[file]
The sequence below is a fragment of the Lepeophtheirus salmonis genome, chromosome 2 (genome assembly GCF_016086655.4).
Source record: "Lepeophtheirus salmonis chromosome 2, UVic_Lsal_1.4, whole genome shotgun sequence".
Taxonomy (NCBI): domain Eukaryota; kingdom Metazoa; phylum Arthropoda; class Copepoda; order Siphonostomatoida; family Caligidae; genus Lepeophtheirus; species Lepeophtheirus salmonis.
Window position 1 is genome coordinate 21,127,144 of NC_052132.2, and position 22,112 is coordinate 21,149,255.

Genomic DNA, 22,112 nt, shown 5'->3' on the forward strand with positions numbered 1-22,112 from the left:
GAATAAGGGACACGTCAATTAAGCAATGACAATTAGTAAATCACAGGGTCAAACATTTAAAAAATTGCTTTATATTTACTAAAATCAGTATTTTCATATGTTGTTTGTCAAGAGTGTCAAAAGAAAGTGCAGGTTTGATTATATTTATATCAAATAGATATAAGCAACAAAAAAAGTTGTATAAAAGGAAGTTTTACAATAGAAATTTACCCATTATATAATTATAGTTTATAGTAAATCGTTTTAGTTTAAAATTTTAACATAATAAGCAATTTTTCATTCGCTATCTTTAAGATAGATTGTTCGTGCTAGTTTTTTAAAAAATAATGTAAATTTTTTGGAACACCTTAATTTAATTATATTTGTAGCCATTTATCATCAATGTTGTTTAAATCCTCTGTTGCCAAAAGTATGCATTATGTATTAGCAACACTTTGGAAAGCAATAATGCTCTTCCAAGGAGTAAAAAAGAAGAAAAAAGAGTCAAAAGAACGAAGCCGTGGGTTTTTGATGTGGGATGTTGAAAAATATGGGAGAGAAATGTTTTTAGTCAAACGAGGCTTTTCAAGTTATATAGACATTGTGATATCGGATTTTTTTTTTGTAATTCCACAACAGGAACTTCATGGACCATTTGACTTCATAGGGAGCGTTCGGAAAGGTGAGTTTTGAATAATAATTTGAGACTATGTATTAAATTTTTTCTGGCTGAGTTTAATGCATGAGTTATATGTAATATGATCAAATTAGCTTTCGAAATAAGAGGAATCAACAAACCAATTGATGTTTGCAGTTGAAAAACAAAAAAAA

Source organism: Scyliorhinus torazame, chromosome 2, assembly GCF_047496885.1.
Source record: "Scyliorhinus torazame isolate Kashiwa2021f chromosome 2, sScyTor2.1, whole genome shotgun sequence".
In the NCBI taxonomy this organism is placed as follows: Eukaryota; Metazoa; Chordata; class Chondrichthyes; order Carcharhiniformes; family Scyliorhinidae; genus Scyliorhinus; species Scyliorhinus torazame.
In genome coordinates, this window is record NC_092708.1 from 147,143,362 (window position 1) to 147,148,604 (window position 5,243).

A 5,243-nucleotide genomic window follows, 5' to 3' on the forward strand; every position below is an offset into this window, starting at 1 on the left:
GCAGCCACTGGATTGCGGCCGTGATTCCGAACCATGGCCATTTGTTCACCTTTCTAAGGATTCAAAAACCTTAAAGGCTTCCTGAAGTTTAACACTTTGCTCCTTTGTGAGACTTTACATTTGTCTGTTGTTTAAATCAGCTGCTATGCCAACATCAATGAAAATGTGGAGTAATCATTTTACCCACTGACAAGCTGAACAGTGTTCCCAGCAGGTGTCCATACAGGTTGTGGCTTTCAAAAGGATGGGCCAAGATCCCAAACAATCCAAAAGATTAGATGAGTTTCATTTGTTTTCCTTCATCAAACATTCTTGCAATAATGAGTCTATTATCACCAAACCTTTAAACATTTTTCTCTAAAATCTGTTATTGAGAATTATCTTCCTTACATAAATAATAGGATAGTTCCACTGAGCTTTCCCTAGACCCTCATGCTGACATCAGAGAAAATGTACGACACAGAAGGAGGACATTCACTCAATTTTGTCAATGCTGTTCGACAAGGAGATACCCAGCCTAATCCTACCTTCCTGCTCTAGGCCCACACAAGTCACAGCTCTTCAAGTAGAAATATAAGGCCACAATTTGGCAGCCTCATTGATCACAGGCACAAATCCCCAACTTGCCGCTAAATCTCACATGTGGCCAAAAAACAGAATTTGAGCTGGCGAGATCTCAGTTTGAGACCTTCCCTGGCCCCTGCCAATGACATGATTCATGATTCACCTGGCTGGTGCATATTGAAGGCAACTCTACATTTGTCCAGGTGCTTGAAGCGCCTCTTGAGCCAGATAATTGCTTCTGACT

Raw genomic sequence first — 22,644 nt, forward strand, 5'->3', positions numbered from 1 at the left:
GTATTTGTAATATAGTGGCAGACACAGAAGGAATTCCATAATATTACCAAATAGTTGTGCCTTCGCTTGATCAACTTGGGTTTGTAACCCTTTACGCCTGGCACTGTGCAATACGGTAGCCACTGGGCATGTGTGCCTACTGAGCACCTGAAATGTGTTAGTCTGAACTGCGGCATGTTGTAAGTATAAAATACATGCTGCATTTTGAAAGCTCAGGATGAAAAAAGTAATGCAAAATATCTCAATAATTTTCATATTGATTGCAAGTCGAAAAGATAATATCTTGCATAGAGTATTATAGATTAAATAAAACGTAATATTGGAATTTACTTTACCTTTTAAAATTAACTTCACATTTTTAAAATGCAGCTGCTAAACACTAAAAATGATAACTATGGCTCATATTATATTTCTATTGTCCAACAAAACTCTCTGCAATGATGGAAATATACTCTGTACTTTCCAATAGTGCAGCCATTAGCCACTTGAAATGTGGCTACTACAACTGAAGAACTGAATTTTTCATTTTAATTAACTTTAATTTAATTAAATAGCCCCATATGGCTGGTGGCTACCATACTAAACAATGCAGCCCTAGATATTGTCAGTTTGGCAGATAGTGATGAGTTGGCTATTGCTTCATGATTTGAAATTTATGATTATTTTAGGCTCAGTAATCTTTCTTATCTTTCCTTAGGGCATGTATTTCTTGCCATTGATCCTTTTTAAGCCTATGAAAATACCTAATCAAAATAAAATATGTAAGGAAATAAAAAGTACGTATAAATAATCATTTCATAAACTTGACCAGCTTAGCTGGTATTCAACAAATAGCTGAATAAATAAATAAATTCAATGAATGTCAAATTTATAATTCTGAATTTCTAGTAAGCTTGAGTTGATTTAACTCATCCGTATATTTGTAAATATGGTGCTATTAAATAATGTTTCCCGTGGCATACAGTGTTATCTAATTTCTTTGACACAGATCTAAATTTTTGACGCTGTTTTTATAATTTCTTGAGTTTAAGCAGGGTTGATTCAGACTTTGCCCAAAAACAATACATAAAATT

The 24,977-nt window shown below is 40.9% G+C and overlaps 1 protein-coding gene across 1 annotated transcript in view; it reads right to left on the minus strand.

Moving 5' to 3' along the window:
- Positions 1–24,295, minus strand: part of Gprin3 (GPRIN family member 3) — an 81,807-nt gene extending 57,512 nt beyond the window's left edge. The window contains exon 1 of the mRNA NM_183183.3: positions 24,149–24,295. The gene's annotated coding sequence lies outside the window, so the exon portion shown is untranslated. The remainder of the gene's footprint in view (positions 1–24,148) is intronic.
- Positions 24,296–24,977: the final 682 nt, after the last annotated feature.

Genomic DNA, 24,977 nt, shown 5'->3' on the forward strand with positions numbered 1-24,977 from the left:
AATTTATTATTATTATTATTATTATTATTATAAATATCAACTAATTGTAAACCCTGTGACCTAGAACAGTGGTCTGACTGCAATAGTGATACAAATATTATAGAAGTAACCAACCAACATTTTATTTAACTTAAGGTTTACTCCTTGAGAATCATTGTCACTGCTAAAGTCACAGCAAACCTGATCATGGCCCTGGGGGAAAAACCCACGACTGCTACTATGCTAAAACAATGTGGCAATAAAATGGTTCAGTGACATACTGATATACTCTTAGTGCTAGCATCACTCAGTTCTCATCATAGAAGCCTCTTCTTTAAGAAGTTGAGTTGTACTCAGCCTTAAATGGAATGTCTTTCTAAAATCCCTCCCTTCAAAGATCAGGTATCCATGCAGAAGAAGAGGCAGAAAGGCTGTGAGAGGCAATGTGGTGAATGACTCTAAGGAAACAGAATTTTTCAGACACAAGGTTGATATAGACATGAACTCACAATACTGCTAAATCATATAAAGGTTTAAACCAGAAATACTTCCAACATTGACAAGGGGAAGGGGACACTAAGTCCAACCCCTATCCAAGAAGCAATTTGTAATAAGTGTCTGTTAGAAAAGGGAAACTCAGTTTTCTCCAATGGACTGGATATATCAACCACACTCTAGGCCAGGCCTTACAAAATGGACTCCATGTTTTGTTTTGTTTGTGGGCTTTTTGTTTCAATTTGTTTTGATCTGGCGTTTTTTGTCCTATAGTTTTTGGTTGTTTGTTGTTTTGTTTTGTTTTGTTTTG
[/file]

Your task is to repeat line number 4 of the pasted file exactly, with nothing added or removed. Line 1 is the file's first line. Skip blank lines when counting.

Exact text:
Window position 1 is genome coordinate 21,127,144 of NC_052132.2, and position 22,112 is coordinate 21,149,255.